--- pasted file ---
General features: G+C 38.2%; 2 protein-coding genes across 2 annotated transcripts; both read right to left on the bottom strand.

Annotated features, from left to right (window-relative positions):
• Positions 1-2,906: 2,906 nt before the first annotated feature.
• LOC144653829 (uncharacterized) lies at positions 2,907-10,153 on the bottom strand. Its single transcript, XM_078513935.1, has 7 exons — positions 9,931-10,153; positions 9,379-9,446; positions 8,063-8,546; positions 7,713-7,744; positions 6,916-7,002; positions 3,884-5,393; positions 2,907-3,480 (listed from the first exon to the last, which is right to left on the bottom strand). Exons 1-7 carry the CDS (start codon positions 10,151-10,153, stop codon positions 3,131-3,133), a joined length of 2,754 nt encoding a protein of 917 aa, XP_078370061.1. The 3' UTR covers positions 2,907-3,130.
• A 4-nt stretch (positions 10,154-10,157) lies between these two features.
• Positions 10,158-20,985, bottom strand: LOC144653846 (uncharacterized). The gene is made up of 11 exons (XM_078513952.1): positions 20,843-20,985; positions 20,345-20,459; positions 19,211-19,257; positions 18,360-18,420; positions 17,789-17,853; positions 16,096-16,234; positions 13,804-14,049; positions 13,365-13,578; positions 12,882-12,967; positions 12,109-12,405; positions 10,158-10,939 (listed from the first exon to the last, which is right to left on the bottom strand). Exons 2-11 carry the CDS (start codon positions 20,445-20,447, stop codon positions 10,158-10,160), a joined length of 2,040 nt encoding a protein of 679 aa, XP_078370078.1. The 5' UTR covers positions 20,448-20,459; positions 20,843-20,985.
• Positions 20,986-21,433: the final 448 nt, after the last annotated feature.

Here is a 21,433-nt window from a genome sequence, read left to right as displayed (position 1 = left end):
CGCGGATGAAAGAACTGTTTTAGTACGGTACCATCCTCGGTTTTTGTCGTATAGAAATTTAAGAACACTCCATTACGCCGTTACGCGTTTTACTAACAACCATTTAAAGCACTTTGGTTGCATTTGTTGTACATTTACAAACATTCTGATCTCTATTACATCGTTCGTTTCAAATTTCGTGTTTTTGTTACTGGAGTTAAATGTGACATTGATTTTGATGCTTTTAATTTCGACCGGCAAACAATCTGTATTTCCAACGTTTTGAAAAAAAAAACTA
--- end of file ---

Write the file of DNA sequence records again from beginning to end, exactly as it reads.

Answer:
General features: G+C 38.2%; 2 protein-coding genes across 2 annotated transcripts; both read right to left on the bottom strand.

Annotated features, from left to right (window-relative positions):
• Positions 1-2,906: 2,906 nt before the first annotated feature.
• LOC144653829 (uncharacterized) lies at positions 2,907-10,153 on the bottom strand. Its single transcript, XM_078513935.1, has 7 exons — positions 9,931-10,153; positions 9,379-9,446; positions 8,063-8,546; positions 7,713-7,744; positions 6,916-7,002; positions 3,884-5,393; positions 2,907-3,480 (listed from the first exon to the last, which is right to left on the bottom strand). Exons 1-7 carry the CDS (start codon positions 10,151-10,153, stop codon positions 3,131-3,133), a joined length of 2,754 nt encoding a protein of 917 aa, XP_078370061.1. The 3' UTR covers positions 2,907-3,130.
• A 4-nt stretch (positions 10,154-10,157) lies between these two features.
• Positions 10,158-20,985, bottom strand: LOC144653846 (uncharacterized). The gene is made up of 11 exons (XM_078513952.1): positions 20,843-20,985; positions 20,345-20,459; positions 19,211-19,257; positions 18,360-18,420; positions 17,789-17,853; positions 16,096-16,234; positions 13,804-14,049; positions 13,365-13,578; positions 12,882-12,967; positions 12,109-12,405; positions 10,158-10,939 (listed from the first exon to the last, which is right to left on the bottom strand). Exons 2-11 carry the CDS (start codon positions 20,445-20,447, stop codon positions 10,158-10,160), a joined length of 2,040 nt encoding a protein of 679 aa, XP_078370078.1. The 5' UTR covers positions 20,448-20,459; positions 20,843-20,985.
• Positions 20,986-21,433: the final 448 nt, after the last annotated feature.

Here is a 21,433-nt window from a genome sequence, read left to right as displayed (position 1 = left end):
CGCGGATGAAAGAACTGTTTTAGTACGGTACCATCCTCGGTTTTTGTCGTATAGAAATTTAAGAACACTCCATTACGCCGTTACGCGTTTTACTAACAACCATTTAAAGCACTTTGGTTGCATTTGTTGTACATTTACAAACATTCTGATCTCTATTACATCGTTCGTTTCAAATTTCGTGTTTTTGTTACTGGAGTTAAATGTGACATTGATTTTGATGCTTTTAATTTCGACCGGCAAACAATCTGTATTTCCAACGTTTTGAAAAAAAAAACTA